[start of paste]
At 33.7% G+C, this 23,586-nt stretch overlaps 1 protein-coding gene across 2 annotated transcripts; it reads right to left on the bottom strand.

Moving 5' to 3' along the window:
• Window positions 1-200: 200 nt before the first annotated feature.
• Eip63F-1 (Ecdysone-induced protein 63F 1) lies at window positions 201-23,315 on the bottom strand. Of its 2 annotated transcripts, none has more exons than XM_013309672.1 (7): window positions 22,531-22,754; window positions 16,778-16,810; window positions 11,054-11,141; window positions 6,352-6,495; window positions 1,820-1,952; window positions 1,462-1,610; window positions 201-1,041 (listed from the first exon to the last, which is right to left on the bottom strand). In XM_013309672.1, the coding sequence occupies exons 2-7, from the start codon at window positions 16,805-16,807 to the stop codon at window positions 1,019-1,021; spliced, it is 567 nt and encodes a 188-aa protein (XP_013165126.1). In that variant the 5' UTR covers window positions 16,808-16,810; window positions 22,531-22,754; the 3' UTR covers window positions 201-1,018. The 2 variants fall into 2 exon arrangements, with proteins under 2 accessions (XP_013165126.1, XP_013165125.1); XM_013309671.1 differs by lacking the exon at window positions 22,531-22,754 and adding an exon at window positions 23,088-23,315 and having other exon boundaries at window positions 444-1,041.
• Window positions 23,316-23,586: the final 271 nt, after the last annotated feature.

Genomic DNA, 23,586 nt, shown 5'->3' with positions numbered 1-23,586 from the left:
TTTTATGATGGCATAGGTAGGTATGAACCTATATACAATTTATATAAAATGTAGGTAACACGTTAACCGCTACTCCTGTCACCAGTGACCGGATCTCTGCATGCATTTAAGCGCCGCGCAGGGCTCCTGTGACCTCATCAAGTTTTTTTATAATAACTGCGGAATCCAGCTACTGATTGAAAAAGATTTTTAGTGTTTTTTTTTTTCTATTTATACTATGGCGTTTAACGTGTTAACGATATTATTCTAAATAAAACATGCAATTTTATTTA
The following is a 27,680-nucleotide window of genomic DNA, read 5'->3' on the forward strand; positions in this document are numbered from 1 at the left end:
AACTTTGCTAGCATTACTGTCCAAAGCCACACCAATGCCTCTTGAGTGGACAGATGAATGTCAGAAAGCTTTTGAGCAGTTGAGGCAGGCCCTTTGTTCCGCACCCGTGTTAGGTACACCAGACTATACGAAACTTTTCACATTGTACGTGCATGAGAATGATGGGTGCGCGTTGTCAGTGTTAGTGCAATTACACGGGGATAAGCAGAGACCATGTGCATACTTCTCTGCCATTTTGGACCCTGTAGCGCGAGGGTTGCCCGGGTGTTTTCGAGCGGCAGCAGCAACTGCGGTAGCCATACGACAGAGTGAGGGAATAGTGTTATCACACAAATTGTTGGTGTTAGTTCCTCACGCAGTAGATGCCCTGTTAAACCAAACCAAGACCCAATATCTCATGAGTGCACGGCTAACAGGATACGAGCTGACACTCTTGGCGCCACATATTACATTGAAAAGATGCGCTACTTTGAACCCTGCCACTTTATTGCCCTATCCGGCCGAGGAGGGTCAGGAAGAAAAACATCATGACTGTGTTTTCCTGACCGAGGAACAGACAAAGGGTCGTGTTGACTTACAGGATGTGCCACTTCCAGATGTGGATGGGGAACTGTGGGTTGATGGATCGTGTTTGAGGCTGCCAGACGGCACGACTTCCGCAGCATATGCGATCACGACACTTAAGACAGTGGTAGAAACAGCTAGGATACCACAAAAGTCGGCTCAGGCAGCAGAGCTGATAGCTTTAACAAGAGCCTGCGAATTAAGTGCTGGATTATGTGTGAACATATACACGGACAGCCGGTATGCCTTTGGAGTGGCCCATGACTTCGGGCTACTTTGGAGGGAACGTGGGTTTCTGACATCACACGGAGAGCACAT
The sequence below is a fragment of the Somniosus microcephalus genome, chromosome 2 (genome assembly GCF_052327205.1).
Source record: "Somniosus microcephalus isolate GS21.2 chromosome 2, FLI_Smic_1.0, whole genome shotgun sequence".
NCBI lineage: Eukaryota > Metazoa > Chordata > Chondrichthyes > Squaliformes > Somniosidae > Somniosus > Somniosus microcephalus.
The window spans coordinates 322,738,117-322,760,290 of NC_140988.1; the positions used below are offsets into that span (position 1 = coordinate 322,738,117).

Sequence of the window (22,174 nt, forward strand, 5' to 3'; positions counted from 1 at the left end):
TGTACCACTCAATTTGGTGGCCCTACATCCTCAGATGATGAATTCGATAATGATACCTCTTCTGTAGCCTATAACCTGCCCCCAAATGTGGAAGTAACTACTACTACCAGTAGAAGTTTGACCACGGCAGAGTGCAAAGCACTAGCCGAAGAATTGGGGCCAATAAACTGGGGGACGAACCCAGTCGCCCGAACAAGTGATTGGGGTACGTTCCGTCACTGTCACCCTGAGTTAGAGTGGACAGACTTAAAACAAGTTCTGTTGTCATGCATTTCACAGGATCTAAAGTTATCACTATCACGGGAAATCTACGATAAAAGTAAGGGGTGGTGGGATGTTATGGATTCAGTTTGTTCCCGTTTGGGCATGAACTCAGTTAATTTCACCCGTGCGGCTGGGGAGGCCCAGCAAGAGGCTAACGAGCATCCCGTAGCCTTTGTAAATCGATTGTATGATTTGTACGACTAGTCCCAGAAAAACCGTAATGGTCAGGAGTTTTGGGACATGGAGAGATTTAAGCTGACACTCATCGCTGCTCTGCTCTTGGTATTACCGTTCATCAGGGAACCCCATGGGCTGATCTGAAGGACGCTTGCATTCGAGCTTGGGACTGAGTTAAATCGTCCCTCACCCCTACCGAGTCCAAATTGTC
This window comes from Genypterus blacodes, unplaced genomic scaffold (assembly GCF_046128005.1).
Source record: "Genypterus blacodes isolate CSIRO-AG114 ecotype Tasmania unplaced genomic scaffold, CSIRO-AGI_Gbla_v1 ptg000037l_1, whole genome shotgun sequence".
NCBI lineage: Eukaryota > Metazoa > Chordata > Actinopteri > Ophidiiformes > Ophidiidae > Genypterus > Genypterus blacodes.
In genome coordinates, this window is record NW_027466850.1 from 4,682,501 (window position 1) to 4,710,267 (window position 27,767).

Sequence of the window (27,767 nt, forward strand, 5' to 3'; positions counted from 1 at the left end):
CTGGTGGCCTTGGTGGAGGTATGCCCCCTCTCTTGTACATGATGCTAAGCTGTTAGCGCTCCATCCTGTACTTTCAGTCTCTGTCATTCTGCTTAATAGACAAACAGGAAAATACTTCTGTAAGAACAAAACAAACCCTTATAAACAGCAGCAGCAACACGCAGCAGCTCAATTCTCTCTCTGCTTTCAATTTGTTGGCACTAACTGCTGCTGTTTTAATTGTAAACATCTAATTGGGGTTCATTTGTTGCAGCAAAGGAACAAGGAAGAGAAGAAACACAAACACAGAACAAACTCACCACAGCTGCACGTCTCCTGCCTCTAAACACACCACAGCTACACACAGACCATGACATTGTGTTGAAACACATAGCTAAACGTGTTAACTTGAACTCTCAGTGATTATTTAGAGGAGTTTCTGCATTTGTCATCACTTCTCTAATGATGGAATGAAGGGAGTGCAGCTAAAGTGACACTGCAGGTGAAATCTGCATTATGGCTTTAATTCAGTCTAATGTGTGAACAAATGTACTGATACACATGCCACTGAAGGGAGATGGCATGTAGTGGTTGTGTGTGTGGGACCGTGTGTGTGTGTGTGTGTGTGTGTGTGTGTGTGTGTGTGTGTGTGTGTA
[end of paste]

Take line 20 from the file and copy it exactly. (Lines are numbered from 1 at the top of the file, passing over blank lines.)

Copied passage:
Sequence of the window (27,767 nt, forward strand, 5' to 3'; positions counted from 1 at the left end):